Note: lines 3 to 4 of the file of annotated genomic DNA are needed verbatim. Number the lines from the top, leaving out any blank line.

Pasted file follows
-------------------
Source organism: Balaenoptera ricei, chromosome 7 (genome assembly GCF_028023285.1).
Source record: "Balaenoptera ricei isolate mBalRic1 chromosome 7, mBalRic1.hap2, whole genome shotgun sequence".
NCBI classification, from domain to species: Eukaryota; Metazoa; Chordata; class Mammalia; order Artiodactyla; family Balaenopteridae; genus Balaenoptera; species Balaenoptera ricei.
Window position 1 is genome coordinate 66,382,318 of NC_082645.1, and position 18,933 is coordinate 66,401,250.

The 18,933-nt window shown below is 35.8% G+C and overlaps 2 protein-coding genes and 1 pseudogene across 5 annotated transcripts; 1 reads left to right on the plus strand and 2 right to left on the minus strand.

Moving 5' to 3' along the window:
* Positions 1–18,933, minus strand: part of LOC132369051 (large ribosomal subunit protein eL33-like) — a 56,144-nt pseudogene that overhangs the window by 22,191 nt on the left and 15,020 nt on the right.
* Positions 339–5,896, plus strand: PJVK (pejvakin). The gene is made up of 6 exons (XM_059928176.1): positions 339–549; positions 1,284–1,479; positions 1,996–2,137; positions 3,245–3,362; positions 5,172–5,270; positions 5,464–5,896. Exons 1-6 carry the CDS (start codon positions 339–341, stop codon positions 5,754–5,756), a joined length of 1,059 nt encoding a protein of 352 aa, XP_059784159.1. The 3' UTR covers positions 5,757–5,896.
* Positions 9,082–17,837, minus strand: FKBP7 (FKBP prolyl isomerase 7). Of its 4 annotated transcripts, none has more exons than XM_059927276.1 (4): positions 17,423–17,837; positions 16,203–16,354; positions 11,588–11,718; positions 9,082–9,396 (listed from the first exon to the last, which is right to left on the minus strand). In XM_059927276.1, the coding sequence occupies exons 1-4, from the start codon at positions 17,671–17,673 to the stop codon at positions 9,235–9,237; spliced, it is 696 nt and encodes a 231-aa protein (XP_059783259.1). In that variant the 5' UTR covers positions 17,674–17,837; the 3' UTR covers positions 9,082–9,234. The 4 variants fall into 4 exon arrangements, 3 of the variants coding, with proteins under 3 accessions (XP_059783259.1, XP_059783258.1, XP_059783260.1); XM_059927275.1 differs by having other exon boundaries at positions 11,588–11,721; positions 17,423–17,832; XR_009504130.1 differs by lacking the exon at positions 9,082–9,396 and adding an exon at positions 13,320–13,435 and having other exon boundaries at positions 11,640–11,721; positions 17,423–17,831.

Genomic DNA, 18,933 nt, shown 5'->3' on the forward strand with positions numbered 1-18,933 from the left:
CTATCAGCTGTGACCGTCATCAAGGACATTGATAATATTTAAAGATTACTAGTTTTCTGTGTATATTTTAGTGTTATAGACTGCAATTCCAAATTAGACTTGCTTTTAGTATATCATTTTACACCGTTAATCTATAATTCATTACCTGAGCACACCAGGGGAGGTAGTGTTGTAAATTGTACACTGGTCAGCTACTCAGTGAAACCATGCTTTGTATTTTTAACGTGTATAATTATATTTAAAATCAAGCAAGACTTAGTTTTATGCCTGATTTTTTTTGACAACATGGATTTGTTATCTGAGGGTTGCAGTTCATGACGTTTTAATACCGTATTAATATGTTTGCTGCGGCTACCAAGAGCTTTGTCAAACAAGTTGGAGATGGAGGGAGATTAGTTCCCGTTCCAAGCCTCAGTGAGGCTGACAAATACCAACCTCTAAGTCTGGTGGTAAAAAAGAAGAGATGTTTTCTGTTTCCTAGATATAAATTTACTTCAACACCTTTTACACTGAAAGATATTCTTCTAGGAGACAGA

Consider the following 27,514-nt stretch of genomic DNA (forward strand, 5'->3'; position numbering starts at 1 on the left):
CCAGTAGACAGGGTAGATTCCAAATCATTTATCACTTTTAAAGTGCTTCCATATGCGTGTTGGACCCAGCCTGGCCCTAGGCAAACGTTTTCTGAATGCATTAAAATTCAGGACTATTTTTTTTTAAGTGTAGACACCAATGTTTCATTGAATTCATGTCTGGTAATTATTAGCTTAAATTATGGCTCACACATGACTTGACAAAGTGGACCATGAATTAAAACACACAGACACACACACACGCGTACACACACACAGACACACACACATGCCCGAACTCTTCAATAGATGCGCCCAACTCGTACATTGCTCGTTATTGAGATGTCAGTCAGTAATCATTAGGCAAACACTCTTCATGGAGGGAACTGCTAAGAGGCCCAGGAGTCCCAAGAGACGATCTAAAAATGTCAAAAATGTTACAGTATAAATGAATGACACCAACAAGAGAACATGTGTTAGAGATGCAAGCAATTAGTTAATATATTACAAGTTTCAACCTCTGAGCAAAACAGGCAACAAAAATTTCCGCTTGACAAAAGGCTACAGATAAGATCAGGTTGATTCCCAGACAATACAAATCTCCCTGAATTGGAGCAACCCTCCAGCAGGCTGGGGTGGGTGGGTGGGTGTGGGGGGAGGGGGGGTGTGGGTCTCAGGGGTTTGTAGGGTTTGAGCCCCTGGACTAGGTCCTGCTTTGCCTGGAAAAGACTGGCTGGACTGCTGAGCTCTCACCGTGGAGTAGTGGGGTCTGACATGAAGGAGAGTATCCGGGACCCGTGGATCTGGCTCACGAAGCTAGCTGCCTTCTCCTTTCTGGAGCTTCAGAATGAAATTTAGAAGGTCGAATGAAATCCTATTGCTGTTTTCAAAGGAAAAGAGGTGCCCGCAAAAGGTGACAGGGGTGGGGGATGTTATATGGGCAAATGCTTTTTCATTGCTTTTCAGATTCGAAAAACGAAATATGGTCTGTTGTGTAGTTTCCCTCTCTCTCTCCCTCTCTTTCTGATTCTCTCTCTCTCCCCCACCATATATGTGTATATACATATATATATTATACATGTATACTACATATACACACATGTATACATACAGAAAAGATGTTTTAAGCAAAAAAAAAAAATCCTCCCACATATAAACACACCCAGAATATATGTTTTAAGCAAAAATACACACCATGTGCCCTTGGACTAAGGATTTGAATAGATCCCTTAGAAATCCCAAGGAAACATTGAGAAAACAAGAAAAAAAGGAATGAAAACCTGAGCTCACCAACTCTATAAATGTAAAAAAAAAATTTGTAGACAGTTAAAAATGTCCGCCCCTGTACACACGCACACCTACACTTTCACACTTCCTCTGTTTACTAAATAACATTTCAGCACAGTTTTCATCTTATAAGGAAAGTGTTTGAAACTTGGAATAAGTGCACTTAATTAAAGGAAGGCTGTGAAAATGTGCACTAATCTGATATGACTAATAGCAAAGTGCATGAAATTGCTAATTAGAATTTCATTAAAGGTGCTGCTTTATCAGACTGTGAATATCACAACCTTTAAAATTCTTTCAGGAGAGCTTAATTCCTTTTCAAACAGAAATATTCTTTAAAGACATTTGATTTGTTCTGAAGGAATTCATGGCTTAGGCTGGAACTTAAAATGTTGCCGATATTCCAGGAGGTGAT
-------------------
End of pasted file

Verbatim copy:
NCBI classification, from domain to species: Eukaryota; Metazoa; Chordata; class Mammalia; order Artiodactyla; family Balaenopteridae; genus Balaenoptera; species Balaenoptera ricei.
Window position 1 is genome coordinate 66,382,318 of NC_082645.1, and position 18,933 is coordinate 66,401,250.